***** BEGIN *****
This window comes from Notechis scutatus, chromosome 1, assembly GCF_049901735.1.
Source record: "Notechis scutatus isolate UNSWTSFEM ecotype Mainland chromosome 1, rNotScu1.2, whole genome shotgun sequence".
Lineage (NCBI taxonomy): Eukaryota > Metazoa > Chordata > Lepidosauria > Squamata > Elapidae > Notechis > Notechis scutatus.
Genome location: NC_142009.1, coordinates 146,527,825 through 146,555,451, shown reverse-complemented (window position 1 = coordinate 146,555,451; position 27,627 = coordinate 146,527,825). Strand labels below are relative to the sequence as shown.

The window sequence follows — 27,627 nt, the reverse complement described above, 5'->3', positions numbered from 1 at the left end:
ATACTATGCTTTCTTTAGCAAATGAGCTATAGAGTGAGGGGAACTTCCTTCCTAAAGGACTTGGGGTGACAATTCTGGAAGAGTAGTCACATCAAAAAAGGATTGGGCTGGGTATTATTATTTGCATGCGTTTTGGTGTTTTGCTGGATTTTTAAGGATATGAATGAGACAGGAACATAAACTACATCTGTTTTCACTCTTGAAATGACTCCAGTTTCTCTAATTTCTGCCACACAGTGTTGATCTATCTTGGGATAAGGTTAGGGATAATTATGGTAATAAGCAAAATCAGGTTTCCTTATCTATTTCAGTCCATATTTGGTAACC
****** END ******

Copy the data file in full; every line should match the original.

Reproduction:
This window comes from Notechis scutatus, chromosome 1, assembly GCF_049901735.1.
Source record: "Notechis scutatus isolate UNSWTSFEM ecotype Mainland chromosome 1, rNotScu1.2, whole genome shotgun sequence".
Lineage (NCBI taxonomy): Eukaryota > Metazoa > Chordata > Lepidosauria > Squamata > Elapidae > Notechis > Notechis scutatus.
Genome location: NC_142009.1, coordinates 146,527,825 through 146,555,451, shown reverse-complemented (window position 1 = coordinate 146,555,451; position 27,627 = coordinate 146,527,825). Strand labels below are relative to the sequence as shown.

The window sequence follows — 27,627 nt, the reverse complement described above, 5'->3', positions numbered from 1 at the left end:
ATACTATGCTTTCTTTAGCAAATGAGCTATAGAGTGAGGGGAACTTCCTTCCTAAAGGACTTGGGGTGACAATTCTGGAAGAGTAGTCACATCAAAAAAGGATTGGGCTGGGTATTATTATTTGCATGCGTTTTGGTGTTTTGCTGGATTTTTAAGGATATGAATGAGACAGGAACATAAACTACATCTGTTTTCACTCTTGAAATGACTCCAGTTTCTCTAATTTCTGCCACACAGTGTTGATCTATCTTGGGATAAGGTTAGGGATAATTATGGTAATAAGCAAAATCAGGTTTCCTTATCTATTTCAGTCCATATTTGGTAACC